Globalisation: More than just economics

Our core curriculum in Module One consists of a series of original sessions meant to provoke critical thinking and closer engagement amongst the cohort. Impacts of Globalisation is our starting-point, and reflects how GIFT broadly frames today’s drivers of change in the world. This is a discussion that goes far beyond economics.
We hope you enjoy our latest blog post which looks at how globalisation goes far beyond issues of trade and finance, and what this means for leadership development.
The session Impacts of Globalisation kicks off the core curriculum of our Global Leaders Programme.
The purpose of the session is to challenge the often-narrow outlook on globalisation held by participants — mostly high-potential business managers — and expose them to different ways of understanding the associated effects, challenges and opportunities.
When asked to define 'globalisation' in small breakout discussions, many answers tended towards the usual buzzwords: "convergence," "connectivity", "borderless", and so on. References to iconic American multinational companies like McDonalds and Starbucks were made. Most participants assumed that economic globalisation is an unreservedly positive phenomenon.
But is there more to globalisation?

Globalisation goes beyond trade liberalisation

Globalisation has become a buzzword over the past two decades. Commonly defined as “the acceleration and intensification of economic interaction among the people, companies and governments of different nations”, this contemporary, business-oriented understanding views globalisation as the inevitable and universal march of progress.
This understanding, however, fails to include the many mechanisms where we see cross-cultural influence and integration, including historical, cultural and non-commercial elements. If we are to fully understand globalisation, we must look beyond the definition conveyed in traditional mainstream media and Western business schools.
First: globalisation is not a new phenomenon. Some see globalization as a late 20th / early 21st Century phenomenon, happening alongside the end of the Cold War and the rise of the Internet. Others see it as a post-World War II event, with the implementation of the GATT and the WTO to ease free trade between countries.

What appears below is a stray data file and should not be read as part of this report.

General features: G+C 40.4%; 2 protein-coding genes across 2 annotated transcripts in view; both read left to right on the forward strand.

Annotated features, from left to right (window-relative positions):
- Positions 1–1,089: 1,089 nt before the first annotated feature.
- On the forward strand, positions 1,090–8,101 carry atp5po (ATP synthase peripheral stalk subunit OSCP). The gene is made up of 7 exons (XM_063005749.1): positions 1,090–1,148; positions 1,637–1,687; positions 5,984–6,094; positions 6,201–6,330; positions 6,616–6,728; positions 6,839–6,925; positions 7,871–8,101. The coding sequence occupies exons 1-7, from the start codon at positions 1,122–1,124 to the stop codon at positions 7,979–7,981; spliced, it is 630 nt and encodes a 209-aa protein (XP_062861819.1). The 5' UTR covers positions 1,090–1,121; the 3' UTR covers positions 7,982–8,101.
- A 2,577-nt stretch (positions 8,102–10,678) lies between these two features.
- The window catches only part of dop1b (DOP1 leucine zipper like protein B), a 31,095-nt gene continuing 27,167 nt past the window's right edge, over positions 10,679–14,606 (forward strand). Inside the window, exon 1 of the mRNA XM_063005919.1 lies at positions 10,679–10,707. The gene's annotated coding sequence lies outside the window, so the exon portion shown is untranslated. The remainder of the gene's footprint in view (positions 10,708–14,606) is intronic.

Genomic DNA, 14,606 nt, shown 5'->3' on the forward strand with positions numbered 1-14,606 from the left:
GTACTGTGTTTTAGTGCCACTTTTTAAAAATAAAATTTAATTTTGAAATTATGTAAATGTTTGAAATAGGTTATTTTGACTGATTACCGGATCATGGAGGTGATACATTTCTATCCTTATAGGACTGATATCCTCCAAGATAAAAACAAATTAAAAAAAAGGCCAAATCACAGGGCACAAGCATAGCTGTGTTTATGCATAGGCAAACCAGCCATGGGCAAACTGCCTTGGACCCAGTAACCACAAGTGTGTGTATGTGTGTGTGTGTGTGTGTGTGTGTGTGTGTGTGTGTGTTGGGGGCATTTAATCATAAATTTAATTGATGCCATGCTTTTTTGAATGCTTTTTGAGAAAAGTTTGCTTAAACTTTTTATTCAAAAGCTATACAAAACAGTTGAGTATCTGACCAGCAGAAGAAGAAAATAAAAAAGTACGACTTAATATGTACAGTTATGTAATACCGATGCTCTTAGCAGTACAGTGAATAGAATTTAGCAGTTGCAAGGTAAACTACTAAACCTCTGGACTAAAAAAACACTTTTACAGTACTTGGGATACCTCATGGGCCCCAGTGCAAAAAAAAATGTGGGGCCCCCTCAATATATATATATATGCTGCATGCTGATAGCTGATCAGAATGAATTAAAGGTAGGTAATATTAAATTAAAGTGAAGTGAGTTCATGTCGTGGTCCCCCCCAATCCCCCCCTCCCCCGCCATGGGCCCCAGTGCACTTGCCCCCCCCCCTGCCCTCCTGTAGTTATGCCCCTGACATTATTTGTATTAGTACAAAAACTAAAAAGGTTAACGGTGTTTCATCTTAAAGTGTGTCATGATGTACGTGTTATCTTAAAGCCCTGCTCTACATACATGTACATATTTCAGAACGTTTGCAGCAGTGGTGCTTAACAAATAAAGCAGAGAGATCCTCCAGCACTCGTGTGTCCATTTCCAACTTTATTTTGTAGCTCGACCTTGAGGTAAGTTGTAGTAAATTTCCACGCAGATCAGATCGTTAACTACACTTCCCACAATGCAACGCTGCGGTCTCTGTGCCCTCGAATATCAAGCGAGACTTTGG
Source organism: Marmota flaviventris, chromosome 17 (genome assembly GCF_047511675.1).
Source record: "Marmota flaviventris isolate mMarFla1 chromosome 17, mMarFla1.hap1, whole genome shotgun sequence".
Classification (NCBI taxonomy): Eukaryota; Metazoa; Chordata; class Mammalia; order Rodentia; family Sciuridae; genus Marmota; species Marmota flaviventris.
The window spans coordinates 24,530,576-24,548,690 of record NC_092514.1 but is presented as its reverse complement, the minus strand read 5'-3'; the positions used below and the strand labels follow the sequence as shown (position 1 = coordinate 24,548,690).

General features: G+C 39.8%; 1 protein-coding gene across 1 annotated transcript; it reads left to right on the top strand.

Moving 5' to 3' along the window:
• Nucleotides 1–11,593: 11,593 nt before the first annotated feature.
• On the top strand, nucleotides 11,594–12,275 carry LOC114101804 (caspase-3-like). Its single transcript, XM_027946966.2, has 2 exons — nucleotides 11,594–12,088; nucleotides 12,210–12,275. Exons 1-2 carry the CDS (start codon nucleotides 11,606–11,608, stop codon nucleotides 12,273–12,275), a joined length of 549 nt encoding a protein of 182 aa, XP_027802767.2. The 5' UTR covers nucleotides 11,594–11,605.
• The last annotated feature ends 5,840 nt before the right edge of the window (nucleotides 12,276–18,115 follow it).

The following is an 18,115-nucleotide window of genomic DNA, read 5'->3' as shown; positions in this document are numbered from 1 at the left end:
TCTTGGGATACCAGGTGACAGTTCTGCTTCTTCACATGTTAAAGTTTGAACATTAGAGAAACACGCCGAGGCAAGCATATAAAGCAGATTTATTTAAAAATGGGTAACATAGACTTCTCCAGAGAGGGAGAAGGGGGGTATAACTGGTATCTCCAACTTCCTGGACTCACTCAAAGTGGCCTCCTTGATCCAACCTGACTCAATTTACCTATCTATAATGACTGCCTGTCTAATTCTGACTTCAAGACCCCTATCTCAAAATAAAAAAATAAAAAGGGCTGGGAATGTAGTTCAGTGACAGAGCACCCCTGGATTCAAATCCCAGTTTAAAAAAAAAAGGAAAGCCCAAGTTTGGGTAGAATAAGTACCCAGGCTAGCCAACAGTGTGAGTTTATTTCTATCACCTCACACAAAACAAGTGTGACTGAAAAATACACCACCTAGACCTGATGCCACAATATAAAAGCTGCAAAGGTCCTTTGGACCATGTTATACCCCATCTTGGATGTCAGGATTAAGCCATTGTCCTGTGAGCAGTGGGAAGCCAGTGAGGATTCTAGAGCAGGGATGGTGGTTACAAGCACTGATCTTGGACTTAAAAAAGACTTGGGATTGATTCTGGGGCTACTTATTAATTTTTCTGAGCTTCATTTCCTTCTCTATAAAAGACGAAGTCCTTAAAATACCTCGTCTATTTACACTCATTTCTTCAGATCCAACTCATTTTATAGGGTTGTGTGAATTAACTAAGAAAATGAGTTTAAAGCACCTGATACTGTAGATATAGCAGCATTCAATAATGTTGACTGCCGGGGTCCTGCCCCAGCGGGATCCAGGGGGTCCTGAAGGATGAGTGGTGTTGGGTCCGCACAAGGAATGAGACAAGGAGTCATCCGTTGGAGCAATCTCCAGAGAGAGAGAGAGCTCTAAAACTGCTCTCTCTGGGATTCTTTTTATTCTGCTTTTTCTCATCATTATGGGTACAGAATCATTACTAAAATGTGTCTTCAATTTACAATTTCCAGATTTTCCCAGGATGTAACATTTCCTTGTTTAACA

However, cross-border integration and interaction have happened throughout history. The Silk Road, first the land route over Central Asia, then the maritime route through Southeast Asia and the Indian Ocean, connected East and West. The Atlantic Ocean saw its own intercontinental trade routes (involving the inhuman slave trade, with ships bound for plantations in the Americas). Finally, the Pacific Ocean saw the exchange of Chinese goods for Mexican silver, carried by Spanish ships.
The inhabitant of London could order by telephone, sipping his morning tea in bed, the various products of the whole earth, in such quantity as he might see fit, and reasonably expect their early delivery upon his doorstep.

John Maynard Keynes, speaking of pre-WWI globalisation

This matters because globalisation is far older than the current economic system. One can have global economic integration without the particular geopolitical and economic structure of the 21st Century. Also, just as important is the fact that the world has often “de-globalised”: globalisation is not necessarily inevitable or stable.
Second, the rapid advancement of technologies and transportation is going hand in hand with a greater movement of people, capital, ideas, information and goods around the globe. Globalisation is much more than just “free trade”, or market liberalization.
If we take a broader view of global connections, what events might we consider as part of “globalisation”?
  1. The Paris Agreement on Climate Change, for example, marked an unprecedented global recognition of the risks of climate change and a pledge by over 185 states to protect the environment.
  2. The Ebola outbreak is one of the world’s most challenging health problems. Less developed countries, particularly in the sub-Sahel region, were affected the most. Poor health surveillance in the region’s ports and increased mobility between countries allowed the infectious disease to spread. The region soon suffered from the effect on its labor population and the quick restrictions on cross-border movement and trade.
  3. The Arab Spring saw ideas spread across the region from one single event in Tunisia, sparking a wave of protest in five different countries. In the wake of these protests, many observers pointed to digital technology and social media as what allowed people to circumvent state-operated media channels, and to scale ideas and ideology across the region.
Globalisation captures more than just capitalism and growth, spreading to almost every aspect of human life, from political and social norms to cultural and spiritual values. Non-economic globalisation, much like economic globalisation, has both positive and negative effects. For example: globalisation has added to the “cultural capital” of the world’s major cities, which can now tap into global flows of people, ideas and culture. But this has diminished the cultural value of small towns and the countryside; this has contributed to the anti-globalisation backlash seen in many countries today.
Up until recently, these more nuanced takes on globalisation were ignored in favour of a simpler, “feel-good” narrative about the benefits of economic integration and re-regulation. To avoid making the same mistake, business leaders of the 21st Century must acknowledge that globalisation goes beyond economic growth, and recognise how the actions of themselves and their companies have unintended consequences under this complex, intertwined global system.
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